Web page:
At 3,718 m altitude and with a total area of 2,058 km2, Tenerife is both the highest and largest island in all of Macaronesia. The terrain is extremely rugged, particularly in the three old massifs (Anaga, Teno and Adeje), along the north coast, in the central peaks and the southern mid-altitude region. By contrast, certain sectors of the north-northeast (e.g., the basin formed by La Laguna and Los Rodeos), the southern flank and Las Cañadas are much flatter. The southern flank has been carved into a network of ravines, some with extremely sheer walls—Badajoz, Herques, El Río, Tamadaya, El Infierno and Tágara. To a lesser extent this is also true of the north side and is evidenced in the barrancos of Hondo and Ruíz. On the north coast, cliffs reach 300 m but soar to 500-600 m in the far west (Los Gigantes). What’s more, much of the landscape is dotted with recent volcanic cones, while malpaíses or badlands cover large areas in Güímar, Punta de La Rasca (Arona) and Chío (Guía de Isora). Sandy beaches are few and far between but two fine examples are those of El Médano and La Tejita.

The climate is Mediterranean-like, which is true of all the Canary Islands, but there are enormous differences in rainfall and temperature between the north and south. In parts of the north (Aguamansa) and east (Anaga massif), annual rainfall can exceed 1,000 mm, whereas in the south it barely reaches 250 mm. Average temperatures in low-lying areas (e.g., at Reina Sofia Tenerife Sur airport) do not generally exceed 25º C, except in very hot summers, while in high wet sectors (e.g., Aguamansa) they top 20º C and drop to 10º C. At Izaña (over 2,000 m asl), temperatures can plummet to below 5º C, bringing frost and snowfall in winter and early spring. In fact, the Roman name for Tenerife was Nivaria or snow-covered. The north flank is often shrouded in a sea of clouds, as a consequence of the cool wet air blown in by prevailing northeast trade winds. Above this sea of clouds, warm dry winds from the northwest form a layer, causing the phenomenon known as thermal inversion, also witnessed in other mountainous islands such as La Palma. The northeast trade winds are more powerful in early spring and summer, while west winds blow at other times and are often accompanied by storms. Tenerife’s mountainous terrain therefore greatly influences the local climate.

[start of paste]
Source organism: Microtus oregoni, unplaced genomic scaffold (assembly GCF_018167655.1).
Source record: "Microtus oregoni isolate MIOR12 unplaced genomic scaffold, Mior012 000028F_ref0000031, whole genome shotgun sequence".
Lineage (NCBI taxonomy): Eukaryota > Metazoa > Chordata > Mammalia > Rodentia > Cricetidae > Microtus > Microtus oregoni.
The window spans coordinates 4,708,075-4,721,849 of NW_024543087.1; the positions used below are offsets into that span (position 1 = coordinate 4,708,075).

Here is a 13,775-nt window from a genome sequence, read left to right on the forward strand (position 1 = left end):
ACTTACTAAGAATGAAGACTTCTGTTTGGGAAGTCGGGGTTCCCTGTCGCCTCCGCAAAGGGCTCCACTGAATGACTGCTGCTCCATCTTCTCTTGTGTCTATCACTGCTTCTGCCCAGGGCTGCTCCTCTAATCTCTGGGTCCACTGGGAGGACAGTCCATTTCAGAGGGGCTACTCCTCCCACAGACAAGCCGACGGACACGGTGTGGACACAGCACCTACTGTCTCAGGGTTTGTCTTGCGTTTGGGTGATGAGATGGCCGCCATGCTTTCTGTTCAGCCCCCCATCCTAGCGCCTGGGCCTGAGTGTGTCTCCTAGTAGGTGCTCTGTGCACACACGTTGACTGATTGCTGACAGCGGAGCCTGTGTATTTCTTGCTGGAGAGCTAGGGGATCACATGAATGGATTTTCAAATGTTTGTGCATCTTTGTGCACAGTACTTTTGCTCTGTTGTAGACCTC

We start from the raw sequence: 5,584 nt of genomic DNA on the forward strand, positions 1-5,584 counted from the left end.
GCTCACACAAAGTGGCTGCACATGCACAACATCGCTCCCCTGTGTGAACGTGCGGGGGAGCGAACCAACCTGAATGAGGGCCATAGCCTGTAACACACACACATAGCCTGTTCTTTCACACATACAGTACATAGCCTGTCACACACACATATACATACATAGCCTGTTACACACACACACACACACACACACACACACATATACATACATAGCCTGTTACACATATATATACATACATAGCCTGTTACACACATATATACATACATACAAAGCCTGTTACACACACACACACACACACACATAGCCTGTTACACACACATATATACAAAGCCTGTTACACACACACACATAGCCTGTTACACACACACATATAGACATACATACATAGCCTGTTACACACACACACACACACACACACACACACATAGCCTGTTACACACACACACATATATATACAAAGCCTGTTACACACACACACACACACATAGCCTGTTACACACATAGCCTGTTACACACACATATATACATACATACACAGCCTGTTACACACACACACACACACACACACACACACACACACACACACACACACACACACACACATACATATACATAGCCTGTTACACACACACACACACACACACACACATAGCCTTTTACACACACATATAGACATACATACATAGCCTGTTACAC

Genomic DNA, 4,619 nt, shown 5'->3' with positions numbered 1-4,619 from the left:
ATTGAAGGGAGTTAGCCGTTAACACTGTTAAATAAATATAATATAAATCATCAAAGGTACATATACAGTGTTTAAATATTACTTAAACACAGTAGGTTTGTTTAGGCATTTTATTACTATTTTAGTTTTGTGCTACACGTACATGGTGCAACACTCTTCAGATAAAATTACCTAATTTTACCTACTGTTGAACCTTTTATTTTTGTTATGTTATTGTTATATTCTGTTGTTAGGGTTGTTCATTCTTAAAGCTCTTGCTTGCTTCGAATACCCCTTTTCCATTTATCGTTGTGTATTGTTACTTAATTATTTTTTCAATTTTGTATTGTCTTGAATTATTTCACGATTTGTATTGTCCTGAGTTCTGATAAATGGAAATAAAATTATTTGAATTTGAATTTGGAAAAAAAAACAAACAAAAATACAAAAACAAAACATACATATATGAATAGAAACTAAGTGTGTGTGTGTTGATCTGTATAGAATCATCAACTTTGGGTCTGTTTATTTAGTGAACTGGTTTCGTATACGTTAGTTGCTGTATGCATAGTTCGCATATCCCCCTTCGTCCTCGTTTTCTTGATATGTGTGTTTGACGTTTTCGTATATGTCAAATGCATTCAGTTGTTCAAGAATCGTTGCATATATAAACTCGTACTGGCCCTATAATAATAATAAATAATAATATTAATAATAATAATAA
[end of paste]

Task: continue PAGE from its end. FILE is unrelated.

The 2010 census registers 906,854 inhabitants, which indicates high levels of population density. More than 200,000 people are concentrated in the capital, Santa Cruz de Tenerife, while another 152,222 live in La Laguna, the second largest city. Other sizable towns include Tacoronte, La Orotava, Los Realejos and Icod de los Vinos, in the north, and Güímar, Granadilla de Abona and Adeje, in the south, and the most important tourist areas are Los Cristianos, Playa de Las Américas and Los Gigantes, on the south-southwest flank, and Puerto de la Cruz on the north coast. All but three municipal districts (Tegueste, El Tanque and Vilaflor) have a coastline. La Orotava (207.31 km2) is the largest of the island’s 31 municipal districts and includes a major section of Teide National Park, followed by Arico, Granadilla de Abona and Santa Cruz de Tenerife (more than 150 km2 in each case).

The island economy is mostly based on tourism and the services sector in general, while traditional activities (agriculture, livestock farming, fishing and small industry) have gradually slipped into the background. That said, irrigation farming, particularly banana growing, is still prominent. Dry farming—cereals in particular—has dwindled considerably and is now relegated to few areas (e.g., Los Rodeos-La Laguna, Icod el Alto and Teno), where rainfall and flatter land provide more suitable conditions. Vine-growing, however, has received tremendous support thanks to good quality wine production under a designation of origin. Fruit crops (citrus, avocadoes), albeit on a smaller scale, are also important, as is flower growing, particularly in areas like Tejina-Valle de Guerra, where the climate is most suited. Tourism continues to be the driving force behind the economy and an important source of employment. Diversification of the tourist sector (rural, nature, sun-seeking, conference, etc.) is a growing reality but also a challenge for the future.

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